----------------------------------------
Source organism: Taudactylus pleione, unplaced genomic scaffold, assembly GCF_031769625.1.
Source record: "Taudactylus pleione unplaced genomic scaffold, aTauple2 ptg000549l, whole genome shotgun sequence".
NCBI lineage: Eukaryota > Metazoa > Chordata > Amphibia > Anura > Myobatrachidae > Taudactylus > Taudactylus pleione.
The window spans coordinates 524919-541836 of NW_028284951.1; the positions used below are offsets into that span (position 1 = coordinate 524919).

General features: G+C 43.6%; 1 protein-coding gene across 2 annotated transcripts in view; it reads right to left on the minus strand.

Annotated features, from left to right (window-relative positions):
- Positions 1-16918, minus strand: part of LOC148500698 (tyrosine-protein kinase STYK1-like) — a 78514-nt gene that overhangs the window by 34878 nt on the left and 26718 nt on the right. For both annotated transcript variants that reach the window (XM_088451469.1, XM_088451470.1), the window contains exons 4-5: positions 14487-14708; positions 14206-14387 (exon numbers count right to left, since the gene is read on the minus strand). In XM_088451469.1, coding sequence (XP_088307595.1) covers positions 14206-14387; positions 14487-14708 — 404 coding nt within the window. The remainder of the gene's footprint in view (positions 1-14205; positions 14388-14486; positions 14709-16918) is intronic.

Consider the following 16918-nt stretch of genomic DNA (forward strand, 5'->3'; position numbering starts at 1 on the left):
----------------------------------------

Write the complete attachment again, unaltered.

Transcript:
Source organism: Taudactylus pleione, unplaced genomic scaffold, assembly GCF_031769625.1.
Source record: "Taudactylus pleione unplaced genomic scaffold, aTauple2 ptg000549l, whole genome shotgun sequence".
NCBI lineage: Eukaryota > Metazoa > Chordata > Amphibia > Anura > Myobatrachidae > Taudactylus > Taudactylus pleione.
The window spans coordinates 524919-541836 of NW_028284951.1; the positions used below are offsets into that span (position 1 = coordinate 524919).

General features: G+C 43.6%; 1 protein-coding gene across 2 annotated transcripts in view; it reads right to left on the minus strand.

Annotated features, from left to right (window-relative positions):
- Positions 1-16918, minus strand: part of LOC148500698 (tyrosine-protein kinase STYK1-like) — a 78514-nt gene that overhangs the window by 34878 nt on the left and 26718 nt on the right. For both annotated transcript variants that reach the window (XM_088451469.1, XM_088451470.1), the window contains exons 4-5: positions 14487-14708; positions 14206-14387 (exon numbers count right to left, since the gene is read on the minus strand). In XM_088451469.1, coding sequence (XP_088307595.1) covers positions 14206-14387; positions 14487-14708 — 404 coding nt within the window. The remainder of the gene's footprint in view (positions 1-14205; positions 14388-14486; positions 14709-16918) is intronic.

Consider the following 16918-nt stretch of genomic DNA (forward strand, 5'->3'; position numbering starts at 1 on the left):